November is National Diabetes Month. If you have diabetes, the Sampson County Health Department advocates the management of your diabetes as early as possible to help prevent diabetes-related health problems in the future.
According to the State of the County Report in 2015, diabetes is the fifth leading cause of death in Sampson County.
What is Diabetes? Diabetes is a disease that occurs when your blood glucose, also called blood sugar, is too high. Over time, having too much glucose in your blood can cause health problems, such as heart disease, nerve damage, eye problems, and kidney disease. Most of the food we eat is turned into glucose, or sugar, for our bodies to use for energy. The pancreas, an organ that lies near the stomach, makes a hormone called insulin to regulate sugar levels. When you have diabetes, your body either does not make enough insulin or cannot use its own insulin as well as it should. This results in elevated sugar levels in your blood. You can take steps to prevent diabetes or manage it.
Diabetes is a serious disease that requires self-management education and support as early as possible to prevent diabetes-related health problems in the future. Research has shown that managing diabetes early can help prevent diabetes-related health problems such as kidney disease, vision loss, heart disease and stroke. Managing diabetes is a balancing act. Self-management behaviors include maintaining a healthy weight, being physically active, making healthy food choices, and taking medications as prescribed. Diabetes self-management education and support can improve quality of life and increase healthy coping skills, and decrease diabetes-related distress.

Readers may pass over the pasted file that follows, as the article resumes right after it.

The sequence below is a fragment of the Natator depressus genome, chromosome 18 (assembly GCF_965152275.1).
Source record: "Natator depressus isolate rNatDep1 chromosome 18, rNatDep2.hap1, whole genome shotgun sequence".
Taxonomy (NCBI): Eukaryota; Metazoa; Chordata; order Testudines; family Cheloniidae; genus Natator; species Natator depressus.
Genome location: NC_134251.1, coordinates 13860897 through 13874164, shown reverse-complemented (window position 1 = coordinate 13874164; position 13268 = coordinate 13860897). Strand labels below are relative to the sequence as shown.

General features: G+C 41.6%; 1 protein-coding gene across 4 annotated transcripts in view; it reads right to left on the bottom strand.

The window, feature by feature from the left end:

The Sampson County Health Department offers a Diabetes Self-Management Education Program for residents of Sampson County who have been diagnosed with diabetes, pre-diabetes or gestational diabetes. The program includes one-on-one counseling and group sessions. The first visit will include an initial assessment, followed by the class that focuses on topics such as:
• Defining diabetes. What it means to you.
• Nutrition and how to build a healthy eating plan
• The importance of exercise
• Controlling Blood Sugar (A1C Levels)
• Managing Medications
• How to prevent Diabetes-Related Health Problems
• Preventing Complications
The program also provides follow-up refresher classes that provides updates to Diabetes car. The Program offers helpful incentives, examples of healthy foods and ways to build your own healthy eating plan, and educational material on how to live well with diabetes. To participate in the program, you will need a referral from your physician. Contact the Sampson County Health Department at 910-592-1131 ext. 4249 or 4240 for more information on how you can join our Diabetes Self-Management Education Program.
Amy Lucas is a registered nurse at the Sampson County Health Department.